Tourmaline: Cecilia, [ACLU lawyer] Chase Strangio, and I worked together at the Sylvia Rivera Law Project. We were organizing together around trans healthcare, around housing, around getting our basic needs met as a community. At the same time, she was writing, doing stand-up, creating art and fashion. It felt really powerful to see her light expand beyond any one arena and show that yes, we are showing up and showing out for our community members and yes, we're on stage talking about ourselves and yes, we're writing books. 

She is at the forefront of what I do. I don't think there will ever be a moment where I'm not thinking about her, where she's not present in the work. I saw her last year in Miami, and she said to me, “This is my time.” Cecilia and Marsha had a lot in common. They were both performers, and they both exuded this sense of deviance and life. They organized around getting the basic needs for our community and for the rights of sex workers. They knew that this was, and is, their time. It is a powerful way to shape the world. They shaped my life, and they still do.

Tourmaline, Pollinator (Film Still), 2024. Image courtesy of the artist and Chapter NY.

Eli: When you talk about the idea of Pollinator and what a pollinator is, it's almost like the textbook definition of Cecilia.

Tourmaline: Exactly. Cecilia lived the life of a pollinator and is still pollinating our world.

Eli: Another one of your films, Salacia, includes clips of Sylvia Rivera speaking on the Hudson Piers. What is your connection to the Hudson River and its piers? What is it like to show this piece practically on the Hudson?

Tourmaline: I started hanging out on the Christopher Street Piers when I was a teenager. A voice inside me just told me to go to Christopher Street. There were a lot of young people, some who aren't alive in the same way anymore. We used to hang out there despite the police trying to enforce a curfew at the time. There was a lot of pressure from residents of the neighborhood to “clean up” the pier, but we didn’t budge.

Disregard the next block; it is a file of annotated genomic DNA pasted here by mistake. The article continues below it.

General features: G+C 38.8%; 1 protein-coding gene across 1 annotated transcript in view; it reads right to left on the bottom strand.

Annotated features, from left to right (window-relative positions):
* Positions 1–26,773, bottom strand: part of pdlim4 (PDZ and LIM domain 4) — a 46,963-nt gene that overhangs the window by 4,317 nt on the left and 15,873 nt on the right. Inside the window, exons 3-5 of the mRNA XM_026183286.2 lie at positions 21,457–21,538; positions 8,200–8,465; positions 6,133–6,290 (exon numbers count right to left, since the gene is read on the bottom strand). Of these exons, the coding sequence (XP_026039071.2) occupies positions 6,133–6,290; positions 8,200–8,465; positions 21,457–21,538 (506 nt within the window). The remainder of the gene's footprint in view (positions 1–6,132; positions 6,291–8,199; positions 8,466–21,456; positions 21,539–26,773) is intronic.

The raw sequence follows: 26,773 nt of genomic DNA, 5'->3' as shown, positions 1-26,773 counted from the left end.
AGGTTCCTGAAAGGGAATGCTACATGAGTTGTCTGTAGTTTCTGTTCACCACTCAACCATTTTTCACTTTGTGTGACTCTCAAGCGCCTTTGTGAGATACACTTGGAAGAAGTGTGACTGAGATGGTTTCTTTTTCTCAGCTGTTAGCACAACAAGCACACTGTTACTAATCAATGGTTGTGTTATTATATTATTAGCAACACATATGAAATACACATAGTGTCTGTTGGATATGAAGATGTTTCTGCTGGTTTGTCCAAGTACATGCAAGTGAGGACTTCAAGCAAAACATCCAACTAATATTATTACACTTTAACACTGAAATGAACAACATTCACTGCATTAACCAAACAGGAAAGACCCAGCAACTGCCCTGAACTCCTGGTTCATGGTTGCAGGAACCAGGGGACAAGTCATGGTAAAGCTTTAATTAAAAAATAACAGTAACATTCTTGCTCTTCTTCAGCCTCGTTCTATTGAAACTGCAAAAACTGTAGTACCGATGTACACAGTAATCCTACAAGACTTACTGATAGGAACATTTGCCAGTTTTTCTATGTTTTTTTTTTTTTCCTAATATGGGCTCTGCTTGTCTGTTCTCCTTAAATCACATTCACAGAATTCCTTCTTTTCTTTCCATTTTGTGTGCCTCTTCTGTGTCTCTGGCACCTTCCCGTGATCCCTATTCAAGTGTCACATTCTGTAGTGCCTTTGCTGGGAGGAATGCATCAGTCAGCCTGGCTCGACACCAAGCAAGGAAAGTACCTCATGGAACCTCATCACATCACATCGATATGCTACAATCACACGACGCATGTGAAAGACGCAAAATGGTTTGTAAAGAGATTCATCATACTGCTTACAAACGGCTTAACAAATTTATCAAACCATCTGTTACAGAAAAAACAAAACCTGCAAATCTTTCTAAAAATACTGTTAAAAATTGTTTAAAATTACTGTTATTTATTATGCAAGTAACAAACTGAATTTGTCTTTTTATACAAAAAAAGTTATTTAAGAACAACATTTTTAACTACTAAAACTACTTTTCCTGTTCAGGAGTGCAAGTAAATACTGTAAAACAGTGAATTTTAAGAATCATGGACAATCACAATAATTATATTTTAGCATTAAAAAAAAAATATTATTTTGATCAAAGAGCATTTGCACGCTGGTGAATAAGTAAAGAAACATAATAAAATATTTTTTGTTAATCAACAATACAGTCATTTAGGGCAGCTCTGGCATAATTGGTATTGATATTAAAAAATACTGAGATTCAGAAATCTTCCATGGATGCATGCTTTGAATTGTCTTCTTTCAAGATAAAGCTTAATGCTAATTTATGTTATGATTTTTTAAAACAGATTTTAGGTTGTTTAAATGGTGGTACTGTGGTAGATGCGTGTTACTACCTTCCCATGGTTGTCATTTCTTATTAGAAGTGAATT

I was part of this group called Fierce that organized young queer and trans people of color right here in this neighborhood. I was looking for who came before, and wondering why we weren’t hearing more about them? In those moments, I started to hear whispers about Sylvia Rivera and Marsha P. Johnson. There has been so much life here and it's important to make clear what was and to honor those that allowed for this space to be all it is now. We are turning up the volume in our own lives as a culmination of what came before.


Eli: The clothing in the film is done by Claire Sullivan, a collaborator of yours. Can you tell us about these looks? 

Tourmaline: Claire and I have been collaborating since 2020. It's been so fruitful to have a sense of play, texture, and things spilling. The clothes feel really alive and they're tied to this lineage of people who used fashion to evoke self-determination, self-actualization and fun. For this piece, Claire had this brilliant idea of having handmade silk flowers that were sewn over the entirety of the costume that trailed along as I was moving through the Brooklyn Botanic Gardens.

That idea was really about, how do we evoke a sense of restfulness and replenishment while being as low to the ground as possible? How can we evoke moments of rest while also evoking the water, waves, and movement? She brings a level of insight into the now and into fashion history, which really elevates the work. 

Eli: Yes, and she has all the technique, precision, and expertise of constructing a garment on a really high level. 

Tourmaline: Exactly.

Eli: My final question is, if we're coming to the Biennial, what other pieces should we see?

Tourmaline: You have to see Tina Zavitsanos’s work. Tina is a very powerful artist. You have to see Carolyn Lazard's work. This is their second time in the Biennial, and they have a really powerful sculpture. You have to see Nikita Gale. My friend, Kiyan Williams, has a sculpture of Marsha, in addition to other sculptures, in the show. There's just so many artists in the show who I have really long admired and also known for over a decade.

“The Whitney Biennial 2024: Even Better Than the Real Thing” is on view at the Whitney Museum in New York through August 11. For more coverage of the Biennial, read CULTURED’s review and a roundtable discussion with the curators.